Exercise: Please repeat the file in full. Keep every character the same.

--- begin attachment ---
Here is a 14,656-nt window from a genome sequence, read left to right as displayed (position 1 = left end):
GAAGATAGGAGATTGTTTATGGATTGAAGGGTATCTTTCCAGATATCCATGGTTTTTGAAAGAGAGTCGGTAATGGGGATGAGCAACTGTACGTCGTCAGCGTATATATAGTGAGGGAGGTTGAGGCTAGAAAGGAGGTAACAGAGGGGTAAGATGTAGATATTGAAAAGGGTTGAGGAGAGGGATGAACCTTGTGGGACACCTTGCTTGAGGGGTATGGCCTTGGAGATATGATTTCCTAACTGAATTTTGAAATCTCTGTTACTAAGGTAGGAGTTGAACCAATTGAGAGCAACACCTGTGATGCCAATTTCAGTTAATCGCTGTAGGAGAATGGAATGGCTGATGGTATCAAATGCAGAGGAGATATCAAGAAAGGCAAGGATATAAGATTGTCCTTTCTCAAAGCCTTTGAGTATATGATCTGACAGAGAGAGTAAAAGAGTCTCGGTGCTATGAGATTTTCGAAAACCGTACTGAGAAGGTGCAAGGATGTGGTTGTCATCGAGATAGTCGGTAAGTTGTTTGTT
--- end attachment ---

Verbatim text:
Here is a 14,656-nt window from a genome sequence, read left to right as displayed (position 1 = left end):
GAAGATAGGAGATTGTTTATGGATTGAAGGGTATCTTTCCAGATATCCATGGTTTTTGAAAGAGAGTCGGTAATGGGGATGAGCAACTGTACGTCGTCAGCGTATATATAGTGAGGGAGGTTGAGGCTAGAAAGGAGGTAACAGAGGGGTAAGATGTAGATATTGAAAAGGGTTGAGGAGAGGGATGAACCTTGTGGGACACCTTGCTTGAGGGGTATGGCCTTGGAGATATGATTTCCTAACTGAATTTTGAAATCTCTGTTACTAAGGTAGGAGTTGAACCAATTGAGAGCAACACCTGTGATGCCAATTTCAGTTAATCGCTGTAGGAGAATGGAATGGCTGATGGTATCAAATGCAGAGGAGATATCAAGAAAGGCAAGGATATAAGATTGTCCTTTCTCAAAGCCTTTGAGTATATGATCTGACAGAGAGAGTAAAAGAGTCTCGGTGCTATGAGATTTTCGAAAACCGTACTGAGAAGGTGCAAGGATGTGGTTGTCATCGAGATAGTCGGTAAGTTGTTTGTT